It’s been one month since the assassination of Berta Cáceres, tireless defender of the environment and human rights in Honduras. Her murder quickly gave birth to a global movement calling for justice. It has become a turning point for human rights and environmental defenders and, especially, in the fight for the rights of women and indigenous peoples in Latin America. For that, March 3 will never be forgotten.
There aren’t enough words to describe adequately who Berta was, and who she will always be in our memories. She represented what it meant to be a woman, an indigenous person, an environmentalist, a mother, a daughter, a sister, a colleague and a friend. As the BBC said, she’s the Honduran woman who twisted the arm of China and the World Bank; her work led to the withdrawal of their funding for Agua Zarca, the dam Berta was so passionately fighting against.
For all that she did, and all that she was, the loss of Berta has severely hurt us all. In a matter of hours, her death caused an unprecedented global outcry. Thousands of organizations, institutions and individuals from around the world have been speaking out against her murder and loudly demanding justice.
Ironically, the night Berta was murdered, I watched Selma, a film that narrates a key moment in the Civil Rights Movement. Fifty-one years ago, on March 7, 1965, a voting rights march that left Selma toward Montgomery, Alabama was violently repressed. That senseless act of violence became the catalyst for the passage of the Voting Rights Act, which aimed to overcome legal barriers that prevented African Americans from exercising their right to vote.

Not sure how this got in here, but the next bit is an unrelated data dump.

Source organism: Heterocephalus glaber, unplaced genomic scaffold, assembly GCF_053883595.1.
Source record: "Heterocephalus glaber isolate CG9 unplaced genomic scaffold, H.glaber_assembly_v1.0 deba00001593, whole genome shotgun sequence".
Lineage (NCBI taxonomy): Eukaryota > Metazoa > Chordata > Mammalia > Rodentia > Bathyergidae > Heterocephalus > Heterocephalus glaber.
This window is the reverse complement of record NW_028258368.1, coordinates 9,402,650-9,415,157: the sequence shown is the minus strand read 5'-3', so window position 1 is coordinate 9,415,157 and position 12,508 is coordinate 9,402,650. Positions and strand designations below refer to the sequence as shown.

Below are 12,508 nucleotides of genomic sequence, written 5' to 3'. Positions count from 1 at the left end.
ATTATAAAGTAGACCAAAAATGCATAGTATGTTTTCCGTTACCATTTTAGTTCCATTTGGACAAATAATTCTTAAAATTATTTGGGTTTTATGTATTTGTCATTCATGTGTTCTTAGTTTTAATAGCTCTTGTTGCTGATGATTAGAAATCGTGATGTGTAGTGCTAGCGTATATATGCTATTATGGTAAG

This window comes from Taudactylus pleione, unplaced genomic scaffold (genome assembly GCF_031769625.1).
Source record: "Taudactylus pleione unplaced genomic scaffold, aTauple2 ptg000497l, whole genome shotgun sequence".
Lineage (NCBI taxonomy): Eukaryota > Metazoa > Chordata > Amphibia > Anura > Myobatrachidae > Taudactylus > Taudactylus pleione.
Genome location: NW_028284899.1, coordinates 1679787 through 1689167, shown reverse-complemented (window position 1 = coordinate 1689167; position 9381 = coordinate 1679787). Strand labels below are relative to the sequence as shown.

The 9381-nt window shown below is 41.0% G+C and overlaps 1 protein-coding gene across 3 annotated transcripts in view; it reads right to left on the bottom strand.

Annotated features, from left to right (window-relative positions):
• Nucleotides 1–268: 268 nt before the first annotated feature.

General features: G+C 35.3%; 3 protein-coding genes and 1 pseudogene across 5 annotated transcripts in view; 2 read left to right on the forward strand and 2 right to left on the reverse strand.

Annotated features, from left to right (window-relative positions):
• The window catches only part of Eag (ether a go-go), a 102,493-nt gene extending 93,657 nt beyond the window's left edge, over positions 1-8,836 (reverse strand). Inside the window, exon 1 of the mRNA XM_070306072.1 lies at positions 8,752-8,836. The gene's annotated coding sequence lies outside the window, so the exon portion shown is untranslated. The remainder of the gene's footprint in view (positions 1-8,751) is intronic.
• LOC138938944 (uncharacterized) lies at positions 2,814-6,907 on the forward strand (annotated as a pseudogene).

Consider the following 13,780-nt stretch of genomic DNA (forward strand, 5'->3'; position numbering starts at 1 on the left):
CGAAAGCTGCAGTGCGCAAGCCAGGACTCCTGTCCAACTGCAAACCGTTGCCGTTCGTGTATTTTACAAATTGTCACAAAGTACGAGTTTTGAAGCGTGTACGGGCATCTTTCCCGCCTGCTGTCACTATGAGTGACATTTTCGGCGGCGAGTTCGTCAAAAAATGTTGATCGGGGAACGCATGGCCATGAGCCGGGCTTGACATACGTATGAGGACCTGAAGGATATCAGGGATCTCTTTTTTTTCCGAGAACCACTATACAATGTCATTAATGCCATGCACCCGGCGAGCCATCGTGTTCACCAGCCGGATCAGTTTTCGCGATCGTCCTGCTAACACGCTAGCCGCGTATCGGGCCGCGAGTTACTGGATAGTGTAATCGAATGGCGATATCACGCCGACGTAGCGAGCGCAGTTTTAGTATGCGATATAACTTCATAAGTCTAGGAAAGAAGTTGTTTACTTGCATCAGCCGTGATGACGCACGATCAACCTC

Similarly, we must make Berta’s murder the catalyst that breaks the systematic impunity of cases like this, in Honduras and throughout the region. It’s time to ensure that our indignation, and the demands for justice and investigation made by countless organizations and international authorities, will have an impact.
Like Alabama in 1965, Honduras has endured years of systematic human rights violations, linked in large part to infrastructure and mining projects. Just days before her death, Berta and COPINH, the organization she directed, reported threats received for their opposition to the Agua Zarca Dam project. It had been years since the Inter-American Commission on Human Rights first granted precautionary measures to protect Berta’s life, with which the Honduran government failed to comply.
After Berta’s murder, on March 5, due to the gravity of the situation the Commission authorized precautionary measures to protect Berta’s family, her colleagues at COPINH, and Gustavo Castro, the sole witness to her death. But days later Néstor García, another member of COPINH, was also assassinated. Then, Gustavo was prevented from returning home to Mexico despite cooperating with the investigation, and despite his ability to continue doing so under the Treaty of Judicial Cooperation between Mexico and Honduras. Members of COPINH and Berta’s relatives continue to report new threats.